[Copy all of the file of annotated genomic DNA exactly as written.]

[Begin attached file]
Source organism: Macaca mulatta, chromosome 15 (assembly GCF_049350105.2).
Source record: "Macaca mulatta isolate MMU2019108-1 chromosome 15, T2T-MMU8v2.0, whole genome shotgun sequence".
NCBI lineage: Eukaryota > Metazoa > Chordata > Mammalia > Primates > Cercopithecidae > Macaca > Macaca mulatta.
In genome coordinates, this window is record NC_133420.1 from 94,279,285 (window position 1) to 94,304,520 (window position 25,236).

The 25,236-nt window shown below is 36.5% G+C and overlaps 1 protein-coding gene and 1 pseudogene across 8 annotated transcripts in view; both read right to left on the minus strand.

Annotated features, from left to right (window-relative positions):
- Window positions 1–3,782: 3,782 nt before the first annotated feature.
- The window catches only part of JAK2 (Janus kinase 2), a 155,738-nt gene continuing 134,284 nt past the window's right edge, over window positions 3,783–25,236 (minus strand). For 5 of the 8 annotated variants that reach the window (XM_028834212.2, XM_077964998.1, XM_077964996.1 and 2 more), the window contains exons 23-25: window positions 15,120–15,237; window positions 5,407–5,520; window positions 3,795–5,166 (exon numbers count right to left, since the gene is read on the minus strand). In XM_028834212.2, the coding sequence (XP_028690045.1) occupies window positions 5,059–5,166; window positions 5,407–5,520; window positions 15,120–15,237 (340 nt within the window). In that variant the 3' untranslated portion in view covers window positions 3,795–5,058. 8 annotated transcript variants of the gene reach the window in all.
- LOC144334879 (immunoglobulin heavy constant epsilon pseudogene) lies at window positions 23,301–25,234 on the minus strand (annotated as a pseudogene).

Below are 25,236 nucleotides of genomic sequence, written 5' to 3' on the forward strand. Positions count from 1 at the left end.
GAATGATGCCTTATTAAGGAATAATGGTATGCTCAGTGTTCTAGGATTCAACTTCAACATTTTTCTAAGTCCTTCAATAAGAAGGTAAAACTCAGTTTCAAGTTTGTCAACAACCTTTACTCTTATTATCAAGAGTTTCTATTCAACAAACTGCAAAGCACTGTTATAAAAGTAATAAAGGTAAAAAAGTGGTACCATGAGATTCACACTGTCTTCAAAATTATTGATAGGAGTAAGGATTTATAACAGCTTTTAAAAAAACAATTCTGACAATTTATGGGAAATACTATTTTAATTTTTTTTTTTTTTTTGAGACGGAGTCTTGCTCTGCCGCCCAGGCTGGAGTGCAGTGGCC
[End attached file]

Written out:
Source organism: Macaca mulatta, chromosome 15 (assembly GCF_049350105.2).
Source record: "Macaca mulatta isolate MMU2019108-1 chromosome 15, T2T-MMU8v2.0, whole genome shotgun sequence".
NCBI lineage: Eukaryota > Metazoa > Chordata > Mammalia > Primates > Cercopithecidae > Macaca > Macaca mulatta.
In genome coordinates, this window is record NC_133420.1 from 94,279,285 (window position 1) to 94,304,520 (window position 25,236).

The 25,236-nt window shown below is 36.5% G+C and overlaps 1 protein-coding gene and 1 pseudogene across 8 annotated transcripts in view; both read right to left on the minus strand.

Annotated features, from left to right (window-relative positions):
- Window positions 1–3,782: 3,782 nt before the first annotated feature.
- The window catches only part of JAK2 (Janus kinase 2), a 155,738-nt gene continuing 134,284 nt past the window's right edge, over window positions 3,783–25,236 (minus strand). For 5 of the 8 annotated variants that reach the window (XM_028834212.2, XM_077964998.1, XM_077964996.1 and 2 more), the window contains exons 23-25: window positions 15,120–15,237; window positions 5,407–5,520; window positions 3,795–5,166 (exon numbers count right to left, since the gene is read on the minus strand). In XM_028834212.2, the coding sequence (XP_028690045.1) occupies window positions 5,059–5,166; window positions 5,407–5,520; window positions 15,120–15,237 (340 nt within the window). In that variant the 3' untranslated portion in view covers window positions 3,795–5,058. 8 annotated transcript variants of the gene reach the window in all.
- LOC144334879 (immunoglobulin heavy constant epsilon pseudogene) lies at window positions 23,301–25,234 on the minus strand (annotated as a pseudogene).

Below are 25,236 nucleotides of genomic sequence, written 5' to 3' on the forward strand. Positions count from 1 at the left end.
GAATGATGCCTTATTAAGGAATAATGGTATGCTCAGTGTTCTAGGATTCAACTTCAACATTTTTCTAAGTCCTTCAATAAGAAGGTAAAACTCAGTTTCAAGTTTGTCAACAACCTTTACTCTTATTATCAAGAGTTTCTATTCAACAAACTGCAAAGCACTGTTATAAAAGTAATAAAGGTAAAAAAGTGGTACCATGAGATTCACACTGTCTTCAAAATTATTGATAGGAGTAAGGATTTATAACAGCTTTTAAAAAAACAATTCTGACAATTTATGGGAAATACTATTTTAATTTTTTTTTTTTTTTTGAGACGGAGTCTTGCTCTGCCGCCCAGGCTGGAGTGCAGTGGCC